I went to Brazil, even though everyone told me not to because of Zika
Post on February 23, 2016, 3:27 pm by the-victoria-law-group 0 Comments
I was sitting in a taxi heading back to my hotel in Copacabana after a day touring the streets of Rio de Janeiro, when an ad came on the radio and I heard the words “Zika” and “mosquito” a few times. The cab driver chuckled lightly to himself and looked back at me in the rear-view mirror. We made eye contact, he saw I caught those few words, and he laughed again.
It was the fourth day of my trip, and this was the first mention of Zika.
The Zika virus started gaining international attention last month, after spreading from Brazil to other countries in Central and South America and the Caribbean. The World Health Organization declared the Zika outbreak a “public health emergency of international concern.” It’s only the fourth time the WHO has declared a public health emergency, after the Ebola outbreak and polio resurgence in 2014, and H1N1 swine flu in 2009.
But from what I saw in my 10-day trip to Brazil, it seemed no one told the people in Rio.
Zika isn’t a new virus, but has garnered recent international attention because of an outbreak in northeastern Brazil, a region relatively distant from where I was traveling.
Zika virus is suspected of causing microcephaly, a condition where babies are born with a small head and an underdeveloped brain. Beyond this possible risk, symptoms are mild, usually just resulting in fever, joint pain and rashes. There is also budding evidence of a connection to Guillain-Barré syndrome, which can cause paralysis. But prevention and attention has focused primarily on pregnant women: The Centers for Disease Control issued a warning, telling pregnant women to postpone travel to Zika-affected countries.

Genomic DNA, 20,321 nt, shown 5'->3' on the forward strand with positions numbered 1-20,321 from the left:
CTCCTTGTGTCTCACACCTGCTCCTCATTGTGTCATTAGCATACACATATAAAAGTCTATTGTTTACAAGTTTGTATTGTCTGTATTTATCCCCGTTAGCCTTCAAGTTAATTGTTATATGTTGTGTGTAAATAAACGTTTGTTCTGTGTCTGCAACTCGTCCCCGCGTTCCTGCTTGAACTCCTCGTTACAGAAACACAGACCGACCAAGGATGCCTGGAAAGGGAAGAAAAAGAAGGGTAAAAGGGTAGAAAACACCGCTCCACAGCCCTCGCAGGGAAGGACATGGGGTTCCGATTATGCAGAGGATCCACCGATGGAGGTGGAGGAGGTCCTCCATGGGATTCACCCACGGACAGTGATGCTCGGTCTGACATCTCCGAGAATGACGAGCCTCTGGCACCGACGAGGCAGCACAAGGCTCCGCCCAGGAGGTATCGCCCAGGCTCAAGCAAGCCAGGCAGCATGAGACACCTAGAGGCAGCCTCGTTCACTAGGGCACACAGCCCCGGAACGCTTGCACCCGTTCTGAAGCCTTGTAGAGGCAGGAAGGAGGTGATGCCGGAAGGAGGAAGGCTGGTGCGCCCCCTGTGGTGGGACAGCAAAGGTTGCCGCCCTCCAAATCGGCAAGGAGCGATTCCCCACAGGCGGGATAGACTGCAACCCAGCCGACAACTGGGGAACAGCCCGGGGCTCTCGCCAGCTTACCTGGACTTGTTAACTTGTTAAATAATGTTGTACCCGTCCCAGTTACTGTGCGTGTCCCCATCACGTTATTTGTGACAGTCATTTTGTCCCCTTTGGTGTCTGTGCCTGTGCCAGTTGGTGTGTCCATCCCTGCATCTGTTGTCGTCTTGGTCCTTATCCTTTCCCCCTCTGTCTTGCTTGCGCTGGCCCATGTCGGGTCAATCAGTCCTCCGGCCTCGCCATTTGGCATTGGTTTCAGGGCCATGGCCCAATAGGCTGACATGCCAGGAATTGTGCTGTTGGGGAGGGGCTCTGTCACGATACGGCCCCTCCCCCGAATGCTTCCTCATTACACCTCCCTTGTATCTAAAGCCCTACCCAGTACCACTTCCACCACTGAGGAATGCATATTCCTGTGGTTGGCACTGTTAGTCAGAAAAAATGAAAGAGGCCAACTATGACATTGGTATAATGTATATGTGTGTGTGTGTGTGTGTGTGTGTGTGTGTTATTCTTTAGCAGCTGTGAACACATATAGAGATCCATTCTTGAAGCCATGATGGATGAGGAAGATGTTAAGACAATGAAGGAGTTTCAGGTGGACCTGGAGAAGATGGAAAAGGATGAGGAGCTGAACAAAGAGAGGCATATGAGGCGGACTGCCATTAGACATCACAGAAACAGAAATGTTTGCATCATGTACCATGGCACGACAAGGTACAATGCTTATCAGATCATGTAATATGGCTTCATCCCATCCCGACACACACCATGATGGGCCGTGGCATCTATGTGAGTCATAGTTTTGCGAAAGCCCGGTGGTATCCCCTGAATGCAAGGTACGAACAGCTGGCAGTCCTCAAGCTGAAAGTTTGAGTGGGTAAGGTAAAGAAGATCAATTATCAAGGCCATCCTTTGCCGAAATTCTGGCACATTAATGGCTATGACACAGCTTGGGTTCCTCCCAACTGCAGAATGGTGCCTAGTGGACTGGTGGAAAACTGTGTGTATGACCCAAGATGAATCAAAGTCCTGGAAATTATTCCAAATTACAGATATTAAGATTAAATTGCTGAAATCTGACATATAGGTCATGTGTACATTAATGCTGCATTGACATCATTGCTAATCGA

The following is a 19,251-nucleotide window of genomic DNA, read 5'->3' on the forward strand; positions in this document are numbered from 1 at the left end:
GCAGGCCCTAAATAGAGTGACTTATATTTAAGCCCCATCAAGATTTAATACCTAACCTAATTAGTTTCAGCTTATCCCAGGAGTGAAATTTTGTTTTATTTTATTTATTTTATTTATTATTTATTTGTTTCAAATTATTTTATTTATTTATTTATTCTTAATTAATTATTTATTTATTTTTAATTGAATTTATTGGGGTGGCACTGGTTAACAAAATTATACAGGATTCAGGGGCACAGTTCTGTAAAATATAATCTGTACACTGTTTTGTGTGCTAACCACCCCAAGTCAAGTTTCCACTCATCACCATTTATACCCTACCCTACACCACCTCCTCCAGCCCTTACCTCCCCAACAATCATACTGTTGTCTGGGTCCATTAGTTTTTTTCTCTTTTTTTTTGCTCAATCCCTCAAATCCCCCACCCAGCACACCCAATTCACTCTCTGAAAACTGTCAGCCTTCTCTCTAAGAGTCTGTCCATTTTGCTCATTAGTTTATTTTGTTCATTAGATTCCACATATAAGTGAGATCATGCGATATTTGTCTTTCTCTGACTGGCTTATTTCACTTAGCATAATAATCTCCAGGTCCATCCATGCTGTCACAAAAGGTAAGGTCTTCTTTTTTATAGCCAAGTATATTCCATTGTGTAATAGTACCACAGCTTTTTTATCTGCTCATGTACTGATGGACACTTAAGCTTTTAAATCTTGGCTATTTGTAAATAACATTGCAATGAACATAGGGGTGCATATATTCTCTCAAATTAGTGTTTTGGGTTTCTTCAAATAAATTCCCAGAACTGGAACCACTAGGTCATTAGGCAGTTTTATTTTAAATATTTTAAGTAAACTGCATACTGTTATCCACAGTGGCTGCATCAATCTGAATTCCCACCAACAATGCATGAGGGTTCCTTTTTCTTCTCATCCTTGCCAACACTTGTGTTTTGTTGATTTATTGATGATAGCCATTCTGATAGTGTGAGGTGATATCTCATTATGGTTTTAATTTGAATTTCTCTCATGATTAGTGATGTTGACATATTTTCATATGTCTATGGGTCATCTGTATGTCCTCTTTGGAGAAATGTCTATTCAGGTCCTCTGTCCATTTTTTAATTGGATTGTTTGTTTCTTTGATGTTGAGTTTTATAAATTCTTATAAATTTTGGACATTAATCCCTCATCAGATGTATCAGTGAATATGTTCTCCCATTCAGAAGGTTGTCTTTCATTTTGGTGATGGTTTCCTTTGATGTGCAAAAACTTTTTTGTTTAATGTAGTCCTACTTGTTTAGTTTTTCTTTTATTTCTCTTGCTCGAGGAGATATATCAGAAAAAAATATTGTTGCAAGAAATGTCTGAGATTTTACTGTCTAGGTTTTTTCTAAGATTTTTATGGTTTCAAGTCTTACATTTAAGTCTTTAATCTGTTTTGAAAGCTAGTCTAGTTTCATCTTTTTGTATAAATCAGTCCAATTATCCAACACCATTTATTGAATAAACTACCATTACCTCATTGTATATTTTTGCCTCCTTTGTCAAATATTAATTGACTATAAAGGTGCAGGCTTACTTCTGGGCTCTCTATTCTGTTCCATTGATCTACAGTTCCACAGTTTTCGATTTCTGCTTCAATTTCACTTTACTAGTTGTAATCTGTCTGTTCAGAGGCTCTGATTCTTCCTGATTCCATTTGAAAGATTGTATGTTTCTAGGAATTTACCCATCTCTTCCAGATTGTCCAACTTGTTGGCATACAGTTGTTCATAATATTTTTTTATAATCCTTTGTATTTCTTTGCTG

I initially wasn’t super concerned about the virus — but headlines about the potential danger eventually caught my attention.
I almost canceled my trip. A week before I was supposed to leave, when everyone was talking to me about the virus and every news outlet was blaring “ZIKA ZIKA ZIKA!” in my face, I panicked. As a woman in my mid twenties — prime childbirth age, for some — I was wary. I suddenly found myself contemplating my future children. Would they be at risk? Was it a chance I was willing to take?
But I boarded my plane in New York City — with multiple cans of DEET packed in my luggage — anticipating that I would trade a Zika virus infection for an incredible vacation.
And after I touched down in Brazil, I realized I made the right choice. Not only did I not see any warnings for Zika in Rio de Janeiro or Florianopolis — the two locations of my vacation — but I also didn’t see many mosquitos in general, Zika-carrying or otherwise.
Sunblock and beers were at the front of store displays, while bug sprays were tucked away in the back. I didn’t see a single mosquito net — like the one I slept under in Africa for malaria fears — or any warning signs. People gathered in flocks at outdoor cafes, street parties and on the beaches — even in places where still waters provide excellent breeding ground for mosquitos.
From a gringa’s perspective, it seemed Zika was not on Brazilians’ minds, and it certainly wasn’t disrupting their lifestyle. The raging nightlife in the Lagoa neighborhood in Florianopolis by a notoriously stagnant lake carried on. People were still sleeping with windows open to let in the cool summer breeze at night.
Of course, Brazil is massive, comparable in size to the United States, and the most affected areas were more than 1,400 miles away from where I was.
“Nationally, people are concerned that babies are being born with microcephaly, but there must be much more talk in the most affected areas,” said my friend Ellie, an American who has been living in Florianopolis for more than two years. “And Carnival helped to mask some of the national Zika talk. Brazilians really care about Carnival.”
It seemed everyone, including myself, was more interested in celebrating Carnival, the good, instead of Zika, the bad.
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